Mildew appears as small yellow / green spots on the upper surface of the leaf which gradually turn brown and spread to leave an unsightly vine. Underneath downy white /grey spots appear, the mildew is well established by this point. It affects the grape bunches and leaves them dried out and shrivelled.

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Mildew on a Carignan bunch, organic spray residue on the leaves

By the time harvest arrives the bunches contain a mix of healthy and diseased grapes. Severe triage is required. Bunches such as the one in the photo above will be discarded immediately. Where there are health sections though the bunches will arrive at the triage table and be sorted rigorously. Jeff reckoned that in some vineyards, especially the white vines of Peilhan, losses were up to 60% from mildew. Seriously damaging.

Here is a clear demonstration of the advantage of hand harvest (vendange manuelle), machines would simply swallow the lot and in less thorough domaines or caves the bunches will all go into the wine.

Oidium (powdery mildew)

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Oidium on buds and leaf

Oidium is a related problem to mildew but slightly different. It too thrives in warm days and cold nights (so springtime is its peak period) , it too loves humidity. So, spring 2016 was ideal though oidium was less rampant than mildew. Unlike mildew it is a fungal based spore.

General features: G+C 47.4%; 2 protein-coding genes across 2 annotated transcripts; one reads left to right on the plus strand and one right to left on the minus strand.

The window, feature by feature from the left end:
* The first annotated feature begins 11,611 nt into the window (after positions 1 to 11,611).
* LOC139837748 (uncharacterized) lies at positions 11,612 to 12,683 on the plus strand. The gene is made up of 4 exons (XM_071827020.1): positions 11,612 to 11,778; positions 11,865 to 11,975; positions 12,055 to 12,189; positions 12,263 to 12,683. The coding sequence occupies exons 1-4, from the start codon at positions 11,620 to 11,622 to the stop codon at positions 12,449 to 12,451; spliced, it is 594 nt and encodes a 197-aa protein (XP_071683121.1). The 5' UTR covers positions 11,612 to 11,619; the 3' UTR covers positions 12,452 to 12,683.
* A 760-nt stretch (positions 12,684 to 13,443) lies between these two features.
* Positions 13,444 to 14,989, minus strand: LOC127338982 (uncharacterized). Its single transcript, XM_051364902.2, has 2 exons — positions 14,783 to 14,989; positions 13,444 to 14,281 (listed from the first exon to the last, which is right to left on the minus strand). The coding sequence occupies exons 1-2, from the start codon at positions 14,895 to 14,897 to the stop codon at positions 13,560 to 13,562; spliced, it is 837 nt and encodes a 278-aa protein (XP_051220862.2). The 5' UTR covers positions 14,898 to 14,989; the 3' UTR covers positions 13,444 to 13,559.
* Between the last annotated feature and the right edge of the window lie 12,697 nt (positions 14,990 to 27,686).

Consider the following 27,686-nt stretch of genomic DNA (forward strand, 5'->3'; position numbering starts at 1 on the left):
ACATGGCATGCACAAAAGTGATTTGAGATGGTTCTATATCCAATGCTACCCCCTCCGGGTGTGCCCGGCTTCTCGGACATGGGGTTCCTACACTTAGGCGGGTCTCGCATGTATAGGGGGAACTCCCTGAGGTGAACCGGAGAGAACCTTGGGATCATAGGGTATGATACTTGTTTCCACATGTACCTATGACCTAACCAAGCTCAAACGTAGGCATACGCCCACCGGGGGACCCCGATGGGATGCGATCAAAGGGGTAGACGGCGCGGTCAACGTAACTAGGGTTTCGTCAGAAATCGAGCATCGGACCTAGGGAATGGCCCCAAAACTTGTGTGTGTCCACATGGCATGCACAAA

Conventional treatments would be chemical and even organic producers will use sulphur, a naturally occurring element. Organic producers are limited to the amounts they can use as sulphur does damage the fauna of the soils. Jeff Coutelou uses less than a quarter of the permitted amounts because he sees it as  a last resort. Instead he prefers treatments based on horsetail weed, nettles and other beneficial plants made into a tisane which can be sprayed. It may not be as all-destroying as synthetic chemicals but Jeff prefers the soils to be healthy in the long term by using these natural plant based treatments.

These photos show grape bunches hit by oidium in 2016, the powdery residue is clear though the bunches are less damaged than mildew affected ones. Nevertheless oidium is destructive and spoils wine so, again, careful work in the vineyard and cellar is needed to keep oidium out of the grape juice.

Coulure

Like most fruit plants vines grow flowers which then develop into the fruit. Vine flowers are very beautiful but also very delicate and don’t live long on the plants, a matter of a few days.